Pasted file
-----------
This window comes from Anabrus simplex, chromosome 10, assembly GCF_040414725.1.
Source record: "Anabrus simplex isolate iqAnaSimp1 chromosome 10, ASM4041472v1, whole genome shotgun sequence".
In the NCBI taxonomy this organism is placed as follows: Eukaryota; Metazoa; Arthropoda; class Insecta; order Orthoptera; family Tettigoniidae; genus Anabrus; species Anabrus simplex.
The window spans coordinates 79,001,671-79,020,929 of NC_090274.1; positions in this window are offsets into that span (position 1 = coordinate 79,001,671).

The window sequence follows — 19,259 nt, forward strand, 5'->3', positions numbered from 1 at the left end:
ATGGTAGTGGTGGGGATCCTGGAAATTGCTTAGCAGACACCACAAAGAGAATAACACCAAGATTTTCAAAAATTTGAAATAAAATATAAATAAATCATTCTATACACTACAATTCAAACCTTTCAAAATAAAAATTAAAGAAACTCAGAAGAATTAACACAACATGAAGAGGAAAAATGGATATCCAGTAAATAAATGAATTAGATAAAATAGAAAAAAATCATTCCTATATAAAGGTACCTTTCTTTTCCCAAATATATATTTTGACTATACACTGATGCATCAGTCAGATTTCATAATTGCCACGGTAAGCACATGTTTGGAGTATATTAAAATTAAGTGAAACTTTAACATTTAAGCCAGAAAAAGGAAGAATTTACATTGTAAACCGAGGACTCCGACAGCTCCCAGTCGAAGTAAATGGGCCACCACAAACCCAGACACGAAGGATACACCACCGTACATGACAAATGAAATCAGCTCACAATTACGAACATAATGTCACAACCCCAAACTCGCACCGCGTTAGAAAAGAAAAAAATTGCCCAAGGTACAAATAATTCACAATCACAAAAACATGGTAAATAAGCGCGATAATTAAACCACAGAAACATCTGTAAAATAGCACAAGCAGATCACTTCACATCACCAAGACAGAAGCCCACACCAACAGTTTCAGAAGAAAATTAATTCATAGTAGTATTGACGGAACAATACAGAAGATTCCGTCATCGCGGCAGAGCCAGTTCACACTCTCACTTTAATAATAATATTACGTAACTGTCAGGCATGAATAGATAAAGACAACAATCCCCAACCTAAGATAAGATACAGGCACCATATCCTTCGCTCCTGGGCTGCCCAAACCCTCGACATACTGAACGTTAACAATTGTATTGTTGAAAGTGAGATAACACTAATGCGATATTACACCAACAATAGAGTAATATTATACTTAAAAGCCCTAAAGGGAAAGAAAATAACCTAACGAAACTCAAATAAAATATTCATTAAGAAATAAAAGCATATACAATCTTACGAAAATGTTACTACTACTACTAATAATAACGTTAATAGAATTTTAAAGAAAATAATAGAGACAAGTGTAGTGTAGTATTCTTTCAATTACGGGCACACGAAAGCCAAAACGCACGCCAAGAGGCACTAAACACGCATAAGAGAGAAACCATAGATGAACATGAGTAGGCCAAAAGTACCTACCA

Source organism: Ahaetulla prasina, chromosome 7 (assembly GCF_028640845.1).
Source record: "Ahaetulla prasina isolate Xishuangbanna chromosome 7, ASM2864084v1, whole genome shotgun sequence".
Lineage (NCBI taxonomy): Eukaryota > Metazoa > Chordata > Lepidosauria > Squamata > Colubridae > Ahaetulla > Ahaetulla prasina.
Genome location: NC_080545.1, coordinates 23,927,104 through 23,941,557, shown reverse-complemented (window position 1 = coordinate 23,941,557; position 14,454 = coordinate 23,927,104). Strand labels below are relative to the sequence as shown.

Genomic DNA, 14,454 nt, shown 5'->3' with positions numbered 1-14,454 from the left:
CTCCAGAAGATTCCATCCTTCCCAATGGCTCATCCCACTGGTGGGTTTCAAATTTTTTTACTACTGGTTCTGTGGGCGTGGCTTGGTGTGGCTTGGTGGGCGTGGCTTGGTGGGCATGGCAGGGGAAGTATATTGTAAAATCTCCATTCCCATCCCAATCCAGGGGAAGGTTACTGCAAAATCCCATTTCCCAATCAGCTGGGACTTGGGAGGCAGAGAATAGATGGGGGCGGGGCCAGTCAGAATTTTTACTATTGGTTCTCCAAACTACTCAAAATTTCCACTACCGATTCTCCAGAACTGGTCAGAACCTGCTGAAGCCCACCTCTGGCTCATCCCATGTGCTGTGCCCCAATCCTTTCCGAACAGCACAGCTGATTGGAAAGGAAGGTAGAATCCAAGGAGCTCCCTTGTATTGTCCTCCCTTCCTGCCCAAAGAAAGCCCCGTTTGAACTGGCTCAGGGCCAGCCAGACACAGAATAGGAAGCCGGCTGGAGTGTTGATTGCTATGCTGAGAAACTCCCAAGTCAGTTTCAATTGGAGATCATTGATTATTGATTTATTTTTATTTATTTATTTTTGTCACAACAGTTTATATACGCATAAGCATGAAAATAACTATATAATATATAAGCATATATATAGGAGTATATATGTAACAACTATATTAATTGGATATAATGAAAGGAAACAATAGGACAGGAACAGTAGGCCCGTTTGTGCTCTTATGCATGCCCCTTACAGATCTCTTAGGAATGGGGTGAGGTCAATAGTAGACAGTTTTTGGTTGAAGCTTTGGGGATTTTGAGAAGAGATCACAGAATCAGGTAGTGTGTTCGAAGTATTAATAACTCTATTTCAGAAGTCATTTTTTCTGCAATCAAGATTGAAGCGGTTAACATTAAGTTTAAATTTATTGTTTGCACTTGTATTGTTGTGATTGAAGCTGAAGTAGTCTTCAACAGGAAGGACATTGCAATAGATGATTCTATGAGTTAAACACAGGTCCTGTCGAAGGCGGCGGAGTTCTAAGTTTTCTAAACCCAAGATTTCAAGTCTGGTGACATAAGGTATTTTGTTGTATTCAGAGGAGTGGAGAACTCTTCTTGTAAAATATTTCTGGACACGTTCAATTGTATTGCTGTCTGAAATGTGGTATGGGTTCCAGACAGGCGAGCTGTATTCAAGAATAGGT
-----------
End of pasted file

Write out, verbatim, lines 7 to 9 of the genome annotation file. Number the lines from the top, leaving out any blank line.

Source organism: Ahaetulla prasina, chromosome 7 (assembly GCF_028640845.1).
Source record: "Ahaetulla prasina isolate Xishuangbanna chromosome 7, ASM2864084v1, whole genome shotgun sequence".
Lineage (NCBI taxonomy): Eukaryota > Metazoa > Chordata > Lepidosauria > Squamata > Colubridae > Ahaetulla > Ahaetulla prasina.